66 Percent of Israeli Adults Inhaling Second-hand Smoke, Health Ministry Says

Ministry reports serious lack of enforcement in smoking restrictions, with vast majority of local authorities failing to enforce them at all

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File photo: A man smokes a cigarette in Jerusalem's Old City.
File photo: A man smokes a cigarette in Jerusalem's Old City.Credit: Emil Salman

Despite more regulations limiting or banning smoking in public places, a majority of Israelis continue to be exposed to second-hand smoke. The just-released 2018 Health Ministry report on smoking and its effects found that 59 percent of Israeli children and 63 percent of adult nonsmokers had signs of cotinine (a metabolic byproduct of nicotine) in urine testing.

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The report paints a disappointing picture of the progress of the anti-smoking effort in Israel, even after a series of stricter health ministry regulations on smoking were introduced.

According to the report, in 2018, about a fifth of Israel’s adult population – 19.8 percent, or more than a million and a half Israelis -- smokes (25 percent of men and 15 percent of women). This figures has declined slightly over the last few years, down from 23.1 percent in 2014 and 21.6 percent in 2016. The Health Ministry has set a goal of reducing the smoking rate in Israel to 15.5 percent within five years. “We believe that the newest legislation, education, programs for quitting smoking and the support of civilian organizations will lead us to this goal,” the ministry says. But these efforts have yet to prove themselves.

Since 2012, various regulations have been enacted to restrict smoking in public places. In May 2018, these restrictions were significantly expanded. The new restrictions include a ban on smoking at open-air events with more than 50 people; anywhere on the grounds of a hospital or clinic, including outside the building; in government offices, courthouses, the offices of the public authorities and the religious councils; places where physical activity is taking place, including outdoor locations, such as a basketball court and swimming pool; by the entrance to preschools, at playgrounds, in a covered or underground parking lot; at zoos. The administrators of hospitals, clinics, government offices, parking complexes, zoos and catering halls are allowed to designate smoking areas more than 10 meters from the exit or entrance, if they do not pose a hazard to other sections of the location and are not in close proximity to a residential area. Local authorities are authorized to enforce the bans and the money collected from fines goes into their coffers.

Feeble enforcement

But the law is one thing and enforcement is another matter. The report cites a serious lack of enforcement that is hindering the effort to reduce smoking in public spaces. “The ministry’s department of enforcement and inspection is working hard to promote enforcement together with the local authorities. However, the local authorities must put more effort into enforcing the smoking bans in public places to ensure that people can breathe clear air without the toxins of cigarettes, for the sake of everyone’s health, particularly our children’s health,” the report says.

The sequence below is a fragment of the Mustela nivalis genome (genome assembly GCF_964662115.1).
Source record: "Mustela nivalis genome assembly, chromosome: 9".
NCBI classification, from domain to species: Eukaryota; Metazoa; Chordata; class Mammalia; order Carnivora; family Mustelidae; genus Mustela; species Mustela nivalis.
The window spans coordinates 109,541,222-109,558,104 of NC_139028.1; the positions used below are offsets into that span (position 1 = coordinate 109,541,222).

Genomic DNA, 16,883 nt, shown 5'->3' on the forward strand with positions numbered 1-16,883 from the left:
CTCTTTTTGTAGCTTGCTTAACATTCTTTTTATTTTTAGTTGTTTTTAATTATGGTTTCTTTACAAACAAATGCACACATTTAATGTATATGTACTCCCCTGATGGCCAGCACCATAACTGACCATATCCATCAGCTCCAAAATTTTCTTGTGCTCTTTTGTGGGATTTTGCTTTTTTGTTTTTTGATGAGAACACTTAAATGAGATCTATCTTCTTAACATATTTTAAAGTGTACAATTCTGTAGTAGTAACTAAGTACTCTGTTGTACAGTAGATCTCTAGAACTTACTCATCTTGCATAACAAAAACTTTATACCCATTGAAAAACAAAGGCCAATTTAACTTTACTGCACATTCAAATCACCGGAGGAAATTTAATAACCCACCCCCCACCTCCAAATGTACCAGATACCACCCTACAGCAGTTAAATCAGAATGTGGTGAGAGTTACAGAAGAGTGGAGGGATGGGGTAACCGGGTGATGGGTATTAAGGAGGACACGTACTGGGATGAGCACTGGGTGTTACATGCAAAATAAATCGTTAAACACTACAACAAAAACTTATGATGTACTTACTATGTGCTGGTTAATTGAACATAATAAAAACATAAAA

Although enforcement of the smoking restrictions is a vital health and quality-of-life matter, required by law, as well as an additional revenue source for local authorities – it is being almost completely ignored. The report finds that the vast majority of local authorities in Israel do not enforce the regulations at all. Only 31 percent even reported enforcement figures for 2018, as they are required to do by law. Of those that did report, 14 said that not a single fine was issued for violating the smoking laws.

In all of 2018, 6,545 fines were issued in Israel for violating smoking bans. Of the 17 local authorities that did issue fines in 2018, Tel Aviv (1,791), Jerusalem (1,498), Haifa (1,288) and Netanya (656), reported the highest numbers. Most of the fines were issued in restaurants, hospitals and train stations.

Fewer people trying to quit

In addition to efforts to keep teens from becoming smokers, and many programs in the IDF to reduce smoking among soldiers, the past decade has also brought a greater effort to help people quit smoking. Since 2010, the basket of health services has included workshops to quit smoking and prescription medications for that purpose too. But the report indicates that these efforts are falling short.

Getting a nicotine-addicted smoker to quit is extremely difficult, so the emphasis in reducing smoking rates has shifted to prevention efforts. A 2017 survey by the Central Bureau of Statistics found that 23 percent of smokers began smoking before age 16, 23 percent began at age 16-17, 24 percent began at 18-19 and 30 percent at age 20 and over. The survey also found that 20 percent of smokers are currently trying to quit, 37 percent tried in the past to quit and 42 percent have never tried to quit.

The latest figures show that in 2018, only 24,865 Israelis (just 2 percent of all smokers) sought help from the programs at their HMO. This figures was nine percent lower than in 2017. Though the report also notes that most people try to quit independently.

Meanwhile, the tobacco companies continue to spend tens of millions of shekels to promote smoking in Israel. The report says that in 2017, the tobacco industry spent 80 million shekels on sponsorships, promotional ads and direct mail campaigns.